Well, it's the end of the year, isn't it?
I need to find some time to finish that pesky first draft of The Book of Thoth...
But the aim is still to publish it next December...
Some further work on the Arcane Publishing publishing plan will involve planning for The Right Place, including applying for an Arts Council Grant - if I manage to understand the very complicated application form...
This book would be published in early 2016 at the latest, but only if I have managed to find the money to some quality researching and writing time in Dorset!
Also next year, I will be promoting I Am a Muse and Arcane Publishing in London and further afield (well, at least, that's the plan...) and expanding the second-hand books side of things.
I am hoping to have stalls at various and varied events next year, some of course will be in collaboration with Matt ArtPix, but I also would like to have a go at having my own stall in order to make the imprint a bit more visible.
I'd love to do some more readings as well; we'll see what we can find...
I am expecting to have a review of I Am a Muse in a swanky biannual magazine in March, all to be confirmed...
I will be working on a second-hand books listing and post it on the Arcane Publishing website at some point in the forthcoming weeks, but only when I have typed the infamous words THE END on the last page of The Book of Thoth. At the moment, I have a lot of freelance work, but it is possible that I might have a few days in between assignments to work on TBOT...
I don't go to parties. I've never liked them.
During my first years in London, I had a short spell of going to clubs and parties and ALWAYS got bored senseless after about 15mn and spent the rest of the night wanting to go home. Sometimes I did.
I love going to gigs and exhibitions, but there, you don't have to try and talk to people at all, so it's fine!
THIS LOVELY LITTLE COMIC captures the simple pleasures of an introvert perfectly. It's SPOT ON!
I was supposed to write this blog last Monday, but got caught up in stuff: ie freelance work and the preparations for yesterday's Christmas edition of The Secret Vintage Fair.
We started last weekend with the first (well, second really if, unlike us, you follow the chronology) of The Southend Shakespeare Company's marathon performances of The Romans: Antony and Cleopatra (We saw Julius Caesar this Thursday). The two plays were terrific; we love seeing productions by the SSC as their productions are so professionally done and the acting always excellent. We try to go to as many of them as possible, and their programme for 2014 is fantastic: some Shakespeare, of course, but also Oscar Wilde and Noel Coward, so hopefully we will get tickets for all of them!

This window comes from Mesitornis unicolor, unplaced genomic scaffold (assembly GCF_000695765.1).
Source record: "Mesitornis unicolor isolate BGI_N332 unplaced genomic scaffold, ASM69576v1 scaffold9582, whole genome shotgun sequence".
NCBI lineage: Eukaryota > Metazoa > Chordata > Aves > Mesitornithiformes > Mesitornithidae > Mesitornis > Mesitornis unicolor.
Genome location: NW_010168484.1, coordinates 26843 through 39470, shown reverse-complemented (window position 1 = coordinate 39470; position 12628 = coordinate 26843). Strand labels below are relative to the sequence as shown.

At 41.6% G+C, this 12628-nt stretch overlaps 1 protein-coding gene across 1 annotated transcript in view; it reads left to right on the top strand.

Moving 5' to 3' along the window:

Of course, going to the theatre in the West End is a wonderful, not-to-be-missed experience, and therefore, on the Saturday, we made our way to the Gielgud theatre on Shaftesbury Avenue and bought our tickets to see Strangers On a Train in early January. I can't wait!
The queue at the London Transport Museum was a bit too long for our taste and it was not particularly early - we always spend ages in exhibitions and thought that we'd like to see Poster Art 150 - London Underground's Greatest Designs without having to rush, so we opted for a tea at their lovely cafe instead and decided to go back to see the exhibition later in December.
Refreshed, we trotted off to The Cartoon Museum to see another of the exhibitions on our list: the utterly fabulous The Age of Glamour: R.S. Sherriffs's stars of stage and screen. We did spend ages in this gorgeous little exhibition, marvelling at the illustrator's skills and humourous depiction of the stars of the era. I did laugh out loud quite a few times! I have instantly become a fan of his work and would love to find out more about him - unfortunately, the museum didn't produce any book or postcards to go with the exhibition...
A bit (a lot) of browsing in Pleasures of Past Times in Cecil Court is in order...
The Guardian have a slide show of the exhibition HERE.
Read my partner in crime Matt ArtPix's blog about the exhibition HERE.
Then at the end of the day, there was some music...
Despite London's ridiculous transport system - the WHOLE of the Northern Line closed ON A SATURDAY EVENING, no comment...), we managed to make our way to The Forum to see one of our favourite bands, New Model Army.
Still going strong, as relevant as ever - especially in the current social and political climate - and with a brand new, absolutely fantastic new album (Between Dog and Wolf) just out, current sold out tour and a feature film being made about them, New Model Army is one of those bands whose work is essential to thousands of people around the world without the mainstream media being interested in the slightest. Which, thinking about it, is a bit of a mistake as they understand and chronicle the evolution of our society better than anyone else and translate them into powerful songs that have a thrillingly poetic and poignantly philosophical quality to them.
I think therefore I write.
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